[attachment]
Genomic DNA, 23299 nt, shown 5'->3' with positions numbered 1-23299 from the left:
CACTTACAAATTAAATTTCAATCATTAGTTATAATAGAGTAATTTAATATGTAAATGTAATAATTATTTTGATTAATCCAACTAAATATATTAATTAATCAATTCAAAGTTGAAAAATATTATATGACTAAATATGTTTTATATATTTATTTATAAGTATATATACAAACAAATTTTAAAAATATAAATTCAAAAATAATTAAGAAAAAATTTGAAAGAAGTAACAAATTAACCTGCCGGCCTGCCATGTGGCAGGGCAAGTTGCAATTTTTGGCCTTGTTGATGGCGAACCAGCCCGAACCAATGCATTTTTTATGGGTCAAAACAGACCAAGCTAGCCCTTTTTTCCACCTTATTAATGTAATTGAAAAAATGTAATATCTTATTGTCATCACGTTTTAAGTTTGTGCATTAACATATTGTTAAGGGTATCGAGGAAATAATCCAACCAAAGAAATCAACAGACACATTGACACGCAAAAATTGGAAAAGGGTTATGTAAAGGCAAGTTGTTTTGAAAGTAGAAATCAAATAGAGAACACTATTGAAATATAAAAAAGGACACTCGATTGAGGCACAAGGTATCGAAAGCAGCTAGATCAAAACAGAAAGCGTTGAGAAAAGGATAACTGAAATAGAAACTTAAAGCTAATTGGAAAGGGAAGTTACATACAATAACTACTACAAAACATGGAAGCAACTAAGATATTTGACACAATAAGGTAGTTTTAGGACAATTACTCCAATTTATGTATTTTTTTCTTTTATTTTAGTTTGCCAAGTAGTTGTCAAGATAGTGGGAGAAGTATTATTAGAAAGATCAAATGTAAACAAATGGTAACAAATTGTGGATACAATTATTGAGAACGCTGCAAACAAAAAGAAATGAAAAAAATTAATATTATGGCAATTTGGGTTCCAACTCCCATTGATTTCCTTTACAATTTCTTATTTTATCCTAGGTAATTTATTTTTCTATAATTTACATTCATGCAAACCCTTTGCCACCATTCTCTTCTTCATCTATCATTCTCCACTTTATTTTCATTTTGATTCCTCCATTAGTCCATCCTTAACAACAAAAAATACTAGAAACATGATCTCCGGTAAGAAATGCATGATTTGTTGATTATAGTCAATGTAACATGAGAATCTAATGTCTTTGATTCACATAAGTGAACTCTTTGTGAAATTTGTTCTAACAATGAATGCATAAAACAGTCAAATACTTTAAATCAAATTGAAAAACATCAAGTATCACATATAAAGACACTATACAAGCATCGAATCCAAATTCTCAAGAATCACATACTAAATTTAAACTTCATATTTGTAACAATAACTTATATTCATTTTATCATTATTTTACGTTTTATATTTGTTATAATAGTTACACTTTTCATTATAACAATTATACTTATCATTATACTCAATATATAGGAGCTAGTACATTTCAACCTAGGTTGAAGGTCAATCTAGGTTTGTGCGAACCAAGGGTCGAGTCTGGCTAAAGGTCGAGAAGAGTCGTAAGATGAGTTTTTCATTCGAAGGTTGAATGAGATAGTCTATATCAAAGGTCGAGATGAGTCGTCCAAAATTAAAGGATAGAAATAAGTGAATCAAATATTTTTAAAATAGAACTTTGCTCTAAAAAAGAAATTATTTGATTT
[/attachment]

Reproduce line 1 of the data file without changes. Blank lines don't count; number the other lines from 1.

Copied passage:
Genomic DNA, 23299 nt, shown 5'->3' with positions numbered 1-23299 from the left: